Viking is more expensive than most cookware brands. However, the cost is similar to other high-end, fully-clad stainless steel cookware brands.
If you’re on a tight budget, consider purchasing a set from the 3-Ply Contemporary collection or a few pieces from the Blue Carbon Steel collection. Both offer a lower price tag but still feature good quality construction and materials.
The most expensive collections are 7-Ply Titanium and 5-Ply Professional.
Check out the current prices of Viking’s cookware on Amazon in the chart below. Click or tap the price to learn more about each item.
|Viking 3-Ply Stainless 10-Inch Fry Pan||Amazon|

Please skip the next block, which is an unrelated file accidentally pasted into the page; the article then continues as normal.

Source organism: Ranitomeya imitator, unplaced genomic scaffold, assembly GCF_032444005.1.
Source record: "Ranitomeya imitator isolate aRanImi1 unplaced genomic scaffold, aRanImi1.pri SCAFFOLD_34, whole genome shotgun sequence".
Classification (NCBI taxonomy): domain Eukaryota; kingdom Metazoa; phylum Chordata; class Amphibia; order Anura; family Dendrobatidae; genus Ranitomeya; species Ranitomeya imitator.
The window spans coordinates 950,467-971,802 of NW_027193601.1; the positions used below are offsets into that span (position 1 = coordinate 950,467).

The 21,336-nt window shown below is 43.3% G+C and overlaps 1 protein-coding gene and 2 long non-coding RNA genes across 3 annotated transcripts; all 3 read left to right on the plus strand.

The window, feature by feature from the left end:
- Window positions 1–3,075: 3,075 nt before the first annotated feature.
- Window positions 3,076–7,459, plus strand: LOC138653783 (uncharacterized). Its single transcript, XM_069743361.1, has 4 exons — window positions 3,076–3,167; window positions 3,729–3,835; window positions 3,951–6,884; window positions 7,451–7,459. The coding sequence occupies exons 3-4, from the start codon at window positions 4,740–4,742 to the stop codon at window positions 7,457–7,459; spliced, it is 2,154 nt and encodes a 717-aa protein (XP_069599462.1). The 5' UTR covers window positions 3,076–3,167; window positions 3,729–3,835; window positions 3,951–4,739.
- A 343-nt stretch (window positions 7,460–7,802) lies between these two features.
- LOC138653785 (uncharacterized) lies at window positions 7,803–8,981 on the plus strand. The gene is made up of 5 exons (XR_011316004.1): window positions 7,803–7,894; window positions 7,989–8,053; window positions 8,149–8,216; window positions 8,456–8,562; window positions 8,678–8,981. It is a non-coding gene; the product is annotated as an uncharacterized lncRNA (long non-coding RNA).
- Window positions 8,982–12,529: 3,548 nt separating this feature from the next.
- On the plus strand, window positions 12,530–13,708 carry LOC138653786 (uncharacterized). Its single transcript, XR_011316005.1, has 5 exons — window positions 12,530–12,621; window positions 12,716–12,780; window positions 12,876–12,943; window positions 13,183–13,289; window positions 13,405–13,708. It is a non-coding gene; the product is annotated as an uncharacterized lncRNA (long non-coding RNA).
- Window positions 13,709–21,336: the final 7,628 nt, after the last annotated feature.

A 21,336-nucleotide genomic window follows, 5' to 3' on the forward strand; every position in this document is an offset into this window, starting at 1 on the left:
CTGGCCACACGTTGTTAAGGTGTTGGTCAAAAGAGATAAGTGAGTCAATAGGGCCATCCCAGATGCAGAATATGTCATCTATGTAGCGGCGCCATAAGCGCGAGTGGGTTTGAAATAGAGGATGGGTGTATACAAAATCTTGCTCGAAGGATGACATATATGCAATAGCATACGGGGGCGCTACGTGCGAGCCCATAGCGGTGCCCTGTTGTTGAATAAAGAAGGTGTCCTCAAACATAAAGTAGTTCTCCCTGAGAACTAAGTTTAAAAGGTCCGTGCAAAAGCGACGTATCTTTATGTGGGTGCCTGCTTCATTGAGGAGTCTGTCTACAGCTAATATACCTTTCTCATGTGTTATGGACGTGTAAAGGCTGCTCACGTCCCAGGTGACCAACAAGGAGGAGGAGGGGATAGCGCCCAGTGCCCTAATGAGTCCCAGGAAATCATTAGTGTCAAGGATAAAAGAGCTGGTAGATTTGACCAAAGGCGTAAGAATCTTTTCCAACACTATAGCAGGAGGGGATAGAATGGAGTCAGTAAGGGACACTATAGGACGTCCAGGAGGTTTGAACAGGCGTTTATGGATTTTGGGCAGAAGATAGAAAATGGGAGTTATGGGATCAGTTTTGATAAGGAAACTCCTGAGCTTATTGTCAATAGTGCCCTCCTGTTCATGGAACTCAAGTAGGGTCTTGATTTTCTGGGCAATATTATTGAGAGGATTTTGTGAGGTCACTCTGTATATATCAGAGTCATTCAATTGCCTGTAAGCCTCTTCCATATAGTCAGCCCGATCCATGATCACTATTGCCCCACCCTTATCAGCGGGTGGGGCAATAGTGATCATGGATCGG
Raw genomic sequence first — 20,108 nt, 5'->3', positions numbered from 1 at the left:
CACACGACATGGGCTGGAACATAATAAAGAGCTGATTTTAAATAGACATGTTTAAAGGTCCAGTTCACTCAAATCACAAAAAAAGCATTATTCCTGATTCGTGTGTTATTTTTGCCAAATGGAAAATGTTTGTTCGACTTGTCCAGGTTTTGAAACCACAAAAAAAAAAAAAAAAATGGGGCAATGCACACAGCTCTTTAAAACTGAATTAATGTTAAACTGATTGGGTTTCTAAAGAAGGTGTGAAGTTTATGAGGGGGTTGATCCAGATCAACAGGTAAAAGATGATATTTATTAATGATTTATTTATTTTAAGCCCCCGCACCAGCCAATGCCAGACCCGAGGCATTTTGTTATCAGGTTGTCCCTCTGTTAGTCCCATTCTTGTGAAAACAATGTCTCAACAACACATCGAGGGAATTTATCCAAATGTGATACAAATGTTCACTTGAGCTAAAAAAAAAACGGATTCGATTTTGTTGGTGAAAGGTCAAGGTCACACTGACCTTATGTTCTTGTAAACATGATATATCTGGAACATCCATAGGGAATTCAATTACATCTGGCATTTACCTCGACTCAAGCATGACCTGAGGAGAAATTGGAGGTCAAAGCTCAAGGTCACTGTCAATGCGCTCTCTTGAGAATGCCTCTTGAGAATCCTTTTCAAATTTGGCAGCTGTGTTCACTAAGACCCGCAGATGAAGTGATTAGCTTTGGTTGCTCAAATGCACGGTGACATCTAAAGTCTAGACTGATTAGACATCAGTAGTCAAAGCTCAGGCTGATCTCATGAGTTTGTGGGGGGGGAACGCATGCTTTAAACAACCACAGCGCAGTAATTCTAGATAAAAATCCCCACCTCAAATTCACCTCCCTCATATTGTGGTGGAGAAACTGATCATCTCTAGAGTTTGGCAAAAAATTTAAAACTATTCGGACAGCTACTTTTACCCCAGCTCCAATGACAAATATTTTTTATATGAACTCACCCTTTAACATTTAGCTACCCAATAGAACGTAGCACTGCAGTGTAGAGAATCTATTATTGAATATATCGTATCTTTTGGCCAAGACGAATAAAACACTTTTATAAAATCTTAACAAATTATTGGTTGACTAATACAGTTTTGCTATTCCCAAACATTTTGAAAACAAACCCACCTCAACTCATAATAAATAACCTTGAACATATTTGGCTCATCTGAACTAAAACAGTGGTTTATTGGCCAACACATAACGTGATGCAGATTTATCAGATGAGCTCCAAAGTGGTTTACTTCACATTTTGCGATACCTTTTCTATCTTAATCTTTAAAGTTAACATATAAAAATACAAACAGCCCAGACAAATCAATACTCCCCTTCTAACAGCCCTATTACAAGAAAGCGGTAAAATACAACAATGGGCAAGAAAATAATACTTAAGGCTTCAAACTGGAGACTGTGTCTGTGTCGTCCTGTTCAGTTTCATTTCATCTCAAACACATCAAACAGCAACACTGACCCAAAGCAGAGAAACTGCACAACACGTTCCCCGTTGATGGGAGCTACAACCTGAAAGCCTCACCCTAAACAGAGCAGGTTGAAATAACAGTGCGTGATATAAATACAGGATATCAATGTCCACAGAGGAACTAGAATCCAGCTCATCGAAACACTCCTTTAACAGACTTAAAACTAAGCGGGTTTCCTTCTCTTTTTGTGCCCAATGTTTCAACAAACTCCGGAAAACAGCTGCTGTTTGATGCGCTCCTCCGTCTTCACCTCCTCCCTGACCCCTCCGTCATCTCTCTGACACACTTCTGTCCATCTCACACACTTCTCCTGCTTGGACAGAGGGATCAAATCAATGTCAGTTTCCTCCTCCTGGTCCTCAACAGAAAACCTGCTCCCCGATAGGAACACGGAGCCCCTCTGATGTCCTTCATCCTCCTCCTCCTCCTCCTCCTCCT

|Viking 3-Ply Contemporary 12-Inch Fry Pan||Amazon|
|Viking 3-Ply Contemporary 4.8-Quart Sauté Pan||Amazon|
|Viking 3-Ply Contemporary 10-Inch Non-Stick Fry Pan||Amazon|
|Viking Professional 5-Ply 12-Inch Fry Pan||Amazon|
|Viking 3-Ply Contemporary 10-Piece Set||Amazon|
|Viking Multi-Ply Color 11-Piece Set||Amazon|
|Viking Hard Anodized 10-Piece Set||Amazon|
|Viking 3-Ply Hammered Copper 10-Piece Set||Amazon|
|Viking Professional 5-Ply 10-Piece Set||Amazon|
There’s a lot to like about Viking cookware, but no brand is perfect. Here are the downsides and common complaints about the brand.
Price: Viking cookware is not cheap. If you’re on a tight budget and looking for low-cost cookware, it’s not ideal. Buying Viking cookware is an investment. The brand uses high-quality materials, like copper, and offers solid construction. Plus, the cost is higher because of its association with Viking luxury appliances.